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The Art

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Institute of Contemporary Arts (ICA), London







Exhibition Venue / Fair


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Founded in 1946 by Geoffrey Grigson, Roland Penrose, Herbert Read, Peter Gregory, E.L.T. Mesens and Peter Watson, the Institute of Contemporary Arts (ICA) resisted an initial impulse to become a Museum of Modern Art for London, preferring instead to position itself at the forefront of art and culture. Initially conceived with a special focus on artists working across a range of contemporary art forms, the first ICA exhibitions took place in a hired space at the Academy Hall, Oxford Street, before taking up more permanent residence at 17-18 Dover Street, Mayfair, in 1950. During the post-war period, the ICA would significantly respond to developments taking place in the international contemporary art world.

Throughout the fifties, the ICA became known for groundbreaking exhibitions, including those held by members of the Independent Group such as Growth and Form (1951) and Parallel of Art And Life (1953). Aside from its associations with proto-Pop artists such as Richard Hamilton and Eduardo Paolozzi, the ICA also staged exhibitions by Francis Bacon, Lucian Freud, and Pablo Picasso, as well as attracting a raft of engaged designers and architects to include J. G. Ballard, Terence Conran and Jane Drew.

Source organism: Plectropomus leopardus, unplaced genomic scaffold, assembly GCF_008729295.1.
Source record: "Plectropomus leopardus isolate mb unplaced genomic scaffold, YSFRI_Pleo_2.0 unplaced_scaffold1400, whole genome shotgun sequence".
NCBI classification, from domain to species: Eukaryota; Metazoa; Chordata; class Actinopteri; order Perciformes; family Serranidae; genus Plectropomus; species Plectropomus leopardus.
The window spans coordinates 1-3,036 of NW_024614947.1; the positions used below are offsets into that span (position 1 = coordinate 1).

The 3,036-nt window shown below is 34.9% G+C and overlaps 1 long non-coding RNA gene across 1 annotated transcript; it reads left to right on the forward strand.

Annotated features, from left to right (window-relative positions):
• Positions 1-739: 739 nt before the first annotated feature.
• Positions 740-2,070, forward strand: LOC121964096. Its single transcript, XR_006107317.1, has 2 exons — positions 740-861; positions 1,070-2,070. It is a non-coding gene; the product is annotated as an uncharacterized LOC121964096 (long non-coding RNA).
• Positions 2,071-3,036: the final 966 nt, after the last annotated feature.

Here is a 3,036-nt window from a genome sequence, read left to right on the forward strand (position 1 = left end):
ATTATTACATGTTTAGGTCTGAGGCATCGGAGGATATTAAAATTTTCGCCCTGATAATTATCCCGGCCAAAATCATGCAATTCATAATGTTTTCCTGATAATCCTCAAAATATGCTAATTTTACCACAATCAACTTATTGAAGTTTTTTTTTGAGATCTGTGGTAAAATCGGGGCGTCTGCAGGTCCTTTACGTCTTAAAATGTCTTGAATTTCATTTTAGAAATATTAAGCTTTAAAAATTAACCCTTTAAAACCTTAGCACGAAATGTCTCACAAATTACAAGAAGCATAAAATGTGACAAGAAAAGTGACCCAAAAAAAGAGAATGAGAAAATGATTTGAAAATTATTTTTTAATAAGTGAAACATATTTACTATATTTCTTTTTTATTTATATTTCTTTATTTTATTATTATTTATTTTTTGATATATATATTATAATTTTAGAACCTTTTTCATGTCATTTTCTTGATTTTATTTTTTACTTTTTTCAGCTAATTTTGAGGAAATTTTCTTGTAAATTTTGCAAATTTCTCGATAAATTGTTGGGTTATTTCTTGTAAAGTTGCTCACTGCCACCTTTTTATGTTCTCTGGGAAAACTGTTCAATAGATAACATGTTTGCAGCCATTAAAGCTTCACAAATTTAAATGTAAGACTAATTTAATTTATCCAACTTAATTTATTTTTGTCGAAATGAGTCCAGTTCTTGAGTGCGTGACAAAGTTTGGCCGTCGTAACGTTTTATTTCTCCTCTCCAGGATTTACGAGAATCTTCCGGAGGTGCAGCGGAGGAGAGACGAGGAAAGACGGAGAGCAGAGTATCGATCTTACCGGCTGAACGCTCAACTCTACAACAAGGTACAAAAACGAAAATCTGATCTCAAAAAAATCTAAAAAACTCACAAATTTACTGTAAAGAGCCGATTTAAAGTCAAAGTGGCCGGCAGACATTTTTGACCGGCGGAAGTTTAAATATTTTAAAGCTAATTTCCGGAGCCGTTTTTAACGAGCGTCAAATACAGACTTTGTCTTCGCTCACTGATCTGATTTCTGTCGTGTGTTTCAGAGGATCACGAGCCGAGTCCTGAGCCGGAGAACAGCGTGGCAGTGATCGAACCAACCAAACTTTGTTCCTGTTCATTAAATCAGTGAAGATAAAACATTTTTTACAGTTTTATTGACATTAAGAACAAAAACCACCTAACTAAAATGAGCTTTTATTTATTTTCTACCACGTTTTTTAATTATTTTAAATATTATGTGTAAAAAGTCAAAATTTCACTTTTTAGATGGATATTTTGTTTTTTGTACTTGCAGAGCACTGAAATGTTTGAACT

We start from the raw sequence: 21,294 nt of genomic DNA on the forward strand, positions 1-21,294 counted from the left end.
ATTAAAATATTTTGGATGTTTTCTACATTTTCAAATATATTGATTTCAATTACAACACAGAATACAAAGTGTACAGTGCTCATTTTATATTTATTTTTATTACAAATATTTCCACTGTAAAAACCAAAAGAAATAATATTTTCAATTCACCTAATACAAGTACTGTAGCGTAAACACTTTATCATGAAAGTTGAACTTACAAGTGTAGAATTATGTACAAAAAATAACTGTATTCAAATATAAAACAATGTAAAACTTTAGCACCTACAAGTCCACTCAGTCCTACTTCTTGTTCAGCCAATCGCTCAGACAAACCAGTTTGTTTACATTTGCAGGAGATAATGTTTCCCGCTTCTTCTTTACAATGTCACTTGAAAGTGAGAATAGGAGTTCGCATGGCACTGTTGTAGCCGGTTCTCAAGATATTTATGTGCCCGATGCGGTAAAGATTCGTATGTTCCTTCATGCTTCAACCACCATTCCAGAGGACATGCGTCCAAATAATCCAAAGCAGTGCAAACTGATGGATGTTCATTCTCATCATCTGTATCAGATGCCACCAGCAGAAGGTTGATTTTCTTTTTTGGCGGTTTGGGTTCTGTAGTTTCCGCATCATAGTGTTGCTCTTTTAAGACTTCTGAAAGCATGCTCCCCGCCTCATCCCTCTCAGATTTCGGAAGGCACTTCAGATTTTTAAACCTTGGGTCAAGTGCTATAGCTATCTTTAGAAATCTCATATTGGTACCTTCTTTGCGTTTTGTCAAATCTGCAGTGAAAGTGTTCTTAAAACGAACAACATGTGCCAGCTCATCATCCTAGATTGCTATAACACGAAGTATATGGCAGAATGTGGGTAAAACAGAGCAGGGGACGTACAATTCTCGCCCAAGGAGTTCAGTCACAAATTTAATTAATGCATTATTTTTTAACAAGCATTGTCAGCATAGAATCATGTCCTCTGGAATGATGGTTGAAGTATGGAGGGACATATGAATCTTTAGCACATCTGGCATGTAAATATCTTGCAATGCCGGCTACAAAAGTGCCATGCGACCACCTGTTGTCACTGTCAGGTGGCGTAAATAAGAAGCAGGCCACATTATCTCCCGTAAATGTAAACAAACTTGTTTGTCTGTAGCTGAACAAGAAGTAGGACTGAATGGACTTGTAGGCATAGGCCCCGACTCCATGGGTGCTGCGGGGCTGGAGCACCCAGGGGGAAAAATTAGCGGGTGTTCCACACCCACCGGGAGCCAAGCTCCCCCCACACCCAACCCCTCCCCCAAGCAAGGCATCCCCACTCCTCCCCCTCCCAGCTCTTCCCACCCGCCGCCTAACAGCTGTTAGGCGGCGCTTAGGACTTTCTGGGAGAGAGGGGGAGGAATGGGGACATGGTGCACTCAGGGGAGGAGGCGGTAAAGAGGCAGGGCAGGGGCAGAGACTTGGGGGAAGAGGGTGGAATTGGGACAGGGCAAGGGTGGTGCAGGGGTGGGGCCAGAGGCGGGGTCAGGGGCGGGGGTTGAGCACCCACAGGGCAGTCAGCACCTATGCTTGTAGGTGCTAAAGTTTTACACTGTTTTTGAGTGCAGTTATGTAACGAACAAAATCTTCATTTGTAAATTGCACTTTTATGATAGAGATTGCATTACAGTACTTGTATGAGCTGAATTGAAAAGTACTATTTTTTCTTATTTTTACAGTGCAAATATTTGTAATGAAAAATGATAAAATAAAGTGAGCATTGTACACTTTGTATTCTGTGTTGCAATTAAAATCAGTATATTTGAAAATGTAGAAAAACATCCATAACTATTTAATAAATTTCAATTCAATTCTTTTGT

In 1968, the ICA moved to its present location on The Mall where it became increasingly synonymous with live performance, talks and exhibitions by emerging contemporary artists. At its new home, ICA staged numerous exhibitions including the first institutional shows by Jake & Dinos Chapman, Damien Hirst, Gabriel Orozco and Richard Prince, as well as early shows by Robert Mapplethorpe, Gerhard Richter, Luc Tuymans and Steve McQueen. It also staged a number of live art events and performances by Laurie Anderson, Einstürzende Neubauten and Ron Athey.


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